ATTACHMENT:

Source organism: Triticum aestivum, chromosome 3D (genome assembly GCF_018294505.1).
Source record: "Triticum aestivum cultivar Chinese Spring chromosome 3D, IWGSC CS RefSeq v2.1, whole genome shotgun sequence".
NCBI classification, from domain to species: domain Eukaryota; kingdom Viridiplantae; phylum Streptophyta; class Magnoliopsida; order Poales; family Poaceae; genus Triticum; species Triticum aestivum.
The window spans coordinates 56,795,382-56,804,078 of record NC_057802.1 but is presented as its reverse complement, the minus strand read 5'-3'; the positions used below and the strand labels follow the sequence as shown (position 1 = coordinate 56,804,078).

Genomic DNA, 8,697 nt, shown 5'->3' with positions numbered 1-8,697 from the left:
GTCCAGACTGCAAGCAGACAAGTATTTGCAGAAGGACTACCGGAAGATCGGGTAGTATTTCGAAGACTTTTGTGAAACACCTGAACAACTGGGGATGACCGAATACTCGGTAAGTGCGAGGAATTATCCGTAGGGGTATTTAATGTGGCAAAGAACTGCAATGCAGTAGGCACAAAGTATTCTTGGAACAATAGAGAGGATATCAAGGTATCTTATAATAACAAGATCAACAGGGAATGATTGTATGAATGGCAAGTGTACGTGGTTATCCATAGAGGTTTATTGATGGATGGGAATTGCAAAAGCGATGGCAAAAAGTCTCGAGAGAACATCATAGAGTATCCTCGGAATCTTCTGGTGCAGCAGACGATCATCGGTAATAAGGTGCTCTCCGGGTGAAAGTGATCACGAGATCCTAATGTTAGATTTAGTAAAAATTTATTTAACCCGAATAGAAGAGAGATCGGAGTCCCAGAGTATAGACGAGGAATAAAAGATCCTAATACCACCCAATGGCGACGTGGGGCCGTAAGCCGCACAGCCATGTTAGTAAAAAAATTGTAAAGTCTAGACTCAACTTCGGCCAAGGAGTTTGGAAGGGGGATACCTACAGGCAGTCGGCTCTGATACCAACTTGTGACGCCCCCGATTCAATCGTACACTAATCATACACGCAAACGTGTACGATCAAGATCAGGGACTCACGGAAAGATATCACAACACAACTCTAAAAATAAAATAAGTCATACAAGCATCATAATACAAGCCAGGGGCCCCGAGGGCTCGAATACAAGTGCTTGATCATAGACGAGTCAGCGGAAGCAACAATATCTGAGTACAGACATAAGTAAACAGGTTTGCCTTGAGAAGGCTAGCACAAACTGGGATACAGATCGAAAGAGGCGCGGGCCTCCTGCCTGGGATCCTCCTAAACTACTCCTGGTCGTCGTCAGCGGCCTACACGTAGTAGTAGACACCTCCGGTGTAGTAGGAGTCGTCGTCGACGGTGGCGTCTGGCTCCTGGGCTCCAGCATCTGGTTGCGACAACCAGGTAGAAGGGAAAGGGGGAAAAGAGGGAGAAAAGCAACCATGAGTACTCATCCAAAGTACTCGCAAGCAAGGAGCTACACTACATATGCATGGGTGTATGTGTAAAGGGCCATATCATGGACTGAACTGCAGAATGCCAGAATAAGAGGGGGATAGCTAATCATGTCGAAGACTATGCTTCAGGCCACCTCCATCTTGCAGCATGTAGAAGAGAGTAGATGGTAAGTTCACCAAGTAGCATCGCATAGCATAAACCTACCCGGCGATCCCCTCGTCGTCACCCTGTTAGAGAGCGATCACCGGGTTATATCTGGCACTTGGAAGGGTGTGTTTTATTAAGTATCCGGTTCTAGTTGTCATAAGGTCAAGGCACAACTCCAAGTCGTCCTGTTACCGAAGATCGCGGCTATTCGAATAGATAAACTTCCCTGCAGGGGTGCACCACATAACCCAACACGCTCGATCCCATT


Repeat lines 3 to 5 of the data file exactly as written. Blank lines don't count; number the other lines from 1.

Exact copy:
NCBI classification, from domain to species: domain Eukaryota; kingdom Viridiplantae; phylum Streptophyta; class Magnoliopsida; order Poales; family Poaceae; genus Triticum; species Triticum aestivum.
The window spans coordinates 56,795,382-56,804,078 of record NC_057802.1 but is presented as its reverse complement, the minus strand read 5'-3'; the positions used below and the strand labels follow the sequence as shown (position 1 = coordinate 56,804,078).

Genomic DNA, 8,697 nt, shown 5'->3' with positions numbered 1-8,697 from the left: